It is not only trialling dogs that require the ability, says Fran Ardley
Marking a shot bird is a skill that most gundogs need to develop, though some seem to have a natural ability to know where a retrieve has landed, while others need to be trained.
If you plan to shoot over your dog or go picking-up with it, marking is an essential skill. To be able to give the command “Mark” and for the dog to know and understand that he needs to look forward for a potential retrieve will help to ensure that you get a quick and efficient retrieve. This is especially important if you need to pick a running bird.
I train on the Cumbrian fells and my dogs are very good at taking lines, mainly because much of my training is done on rabbits. When a dog is hunting and pushes a rabbit out of some rushes it often won’t see it run and therefore can’t get a visual mark on any potential retrieve, but it will get its nose down and follow the scent trail.
When hunting feathered game, however, the bird will flush and fly and unless it is pricked and runs on there is no scent line. If the dog has not been trained to watch (mark) the bird, such a retrieve can be far more challenging.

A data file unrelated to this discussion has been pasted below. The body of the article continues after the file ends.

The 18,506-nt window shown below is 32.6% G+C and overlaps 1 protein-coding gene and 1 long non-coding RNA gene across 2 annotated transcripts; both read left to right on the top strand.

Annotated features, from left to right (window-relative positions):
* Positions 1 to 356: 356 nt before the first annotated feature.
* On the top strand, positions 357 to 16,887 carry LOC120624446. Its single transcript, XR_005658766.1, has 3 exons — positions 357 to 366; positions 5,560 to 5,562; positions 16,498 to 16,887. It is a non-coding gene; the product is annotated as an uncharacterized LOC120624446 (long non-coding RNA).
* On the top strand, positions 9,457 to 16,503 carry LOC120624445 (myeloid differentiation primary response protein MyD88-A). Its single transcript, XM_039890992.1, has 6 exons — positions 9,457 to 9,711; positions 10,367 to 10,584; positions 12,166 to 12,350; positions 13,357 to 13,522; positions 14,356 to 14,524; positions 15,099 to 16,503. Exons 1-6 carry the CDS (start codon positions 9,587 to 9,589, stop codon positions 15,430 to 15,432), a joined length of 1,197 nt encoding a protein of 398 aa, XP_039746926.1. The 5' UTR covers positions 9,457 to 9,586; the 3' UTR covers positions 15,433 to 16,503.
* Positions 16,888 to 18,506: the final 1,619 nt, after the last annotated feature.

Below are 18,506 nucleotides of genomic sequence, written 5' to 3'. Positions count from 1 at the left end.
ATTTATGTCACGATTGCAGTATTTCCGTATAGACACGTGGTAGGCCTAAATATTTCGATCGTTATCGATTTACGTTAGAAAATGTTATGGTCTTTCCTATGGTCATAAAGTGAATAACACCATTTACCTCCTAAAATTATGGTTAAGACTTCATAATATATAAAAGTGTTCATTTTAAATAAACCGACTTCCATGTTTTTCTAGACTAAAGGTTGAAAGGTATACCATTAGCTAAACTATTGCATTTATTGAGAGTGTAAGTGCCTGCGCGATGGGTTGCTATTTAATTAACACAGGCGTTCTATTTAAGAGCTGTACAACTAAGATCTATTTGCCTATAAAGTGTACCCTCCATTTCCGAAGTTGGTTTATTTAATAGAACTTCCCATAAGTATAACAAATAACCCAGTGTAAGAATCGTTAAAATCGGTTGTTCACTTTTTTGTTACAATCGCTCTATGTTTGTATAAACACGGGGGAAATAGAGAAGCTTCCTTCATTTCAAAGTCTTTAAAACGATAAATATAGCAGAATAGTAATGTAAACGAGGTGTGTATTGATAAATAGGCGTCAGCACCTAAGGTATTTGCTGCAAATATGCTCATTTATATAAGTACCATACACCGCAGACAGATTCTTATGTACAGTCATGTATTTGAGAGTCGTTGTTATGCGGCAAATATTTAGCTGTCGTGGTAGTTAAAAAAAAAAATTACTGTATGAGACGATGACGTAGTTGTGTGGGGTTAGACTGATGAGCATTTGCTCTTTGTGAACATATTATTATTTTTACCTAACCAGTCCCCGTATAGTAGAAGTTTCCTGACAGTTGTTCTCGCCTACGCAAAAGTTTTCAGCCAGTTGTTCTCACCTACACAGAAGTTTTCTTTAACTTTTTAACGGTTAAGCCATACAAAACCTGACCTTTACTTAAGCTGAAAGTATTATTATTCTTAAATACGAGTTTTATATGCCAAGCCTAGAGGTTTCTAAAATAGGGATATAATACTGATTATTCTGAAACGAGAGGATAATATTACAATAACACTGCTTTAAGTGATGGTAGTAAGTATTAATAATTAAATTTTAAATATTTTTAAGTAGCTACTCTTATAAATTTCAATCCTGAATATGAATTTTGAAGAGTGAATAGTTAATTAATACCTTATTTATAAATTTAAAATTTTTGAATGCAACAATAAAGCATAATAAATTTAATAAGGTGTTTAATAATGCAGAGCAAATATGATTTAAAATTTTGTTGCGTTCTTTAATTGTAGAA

Teaching marking a shot bird
There are a number of reasons why you should teach your gundog to mark and the main one is that it enables you to get the dog out quickly to a retrieve. If you do plan to enter any working tests or trials this is a necessary skill and can be the difference between winning and losing in competition.
Even if you just want to work your dog in the shooting field, especially picking-up, a dog that can mark fallen game and remember where it is will be far more efficient in sweeping up at the end of a drive. If you plan to shoot over your dog on a rough or walked-up day, then the ability of a dog to watch a flushed pheasant or a bolted rabbit is vital. It will enable you to send it for any possible retrieve and go straight-ish to the point of fall without running all over the place and spoiling other ground that may be holding game. The fundamental point is that we should try to ensure that any game, especially injured game, is retrieved quickly and despatched humanely.
Marking a retrieve is something that can be developed from an early age, as a puppy will learn to watch where a ball lands. Some dogs will do this naturally, and you will develop this as the dog goes through its training; others will need extra guidance and encouragement.
A dog’s eyesight is far better than ours, especially where movement and contrast is concerned.
Many of us do not always have the luxury of having someone to help during training sessions and teaching a dog to mark is one exercise where it is easier to have someone to throw the retrieves. That said, with thought and some useful bits of kit you can manage quite well on your own. Before starting this part of your dog’s training it will need to be capable of the following:
• Have a solid ‘sit-stay’ off the lead
• Be totally steady to thrown dummies
• Be a competent retriever
• Be mentally and physically ready for the exercise.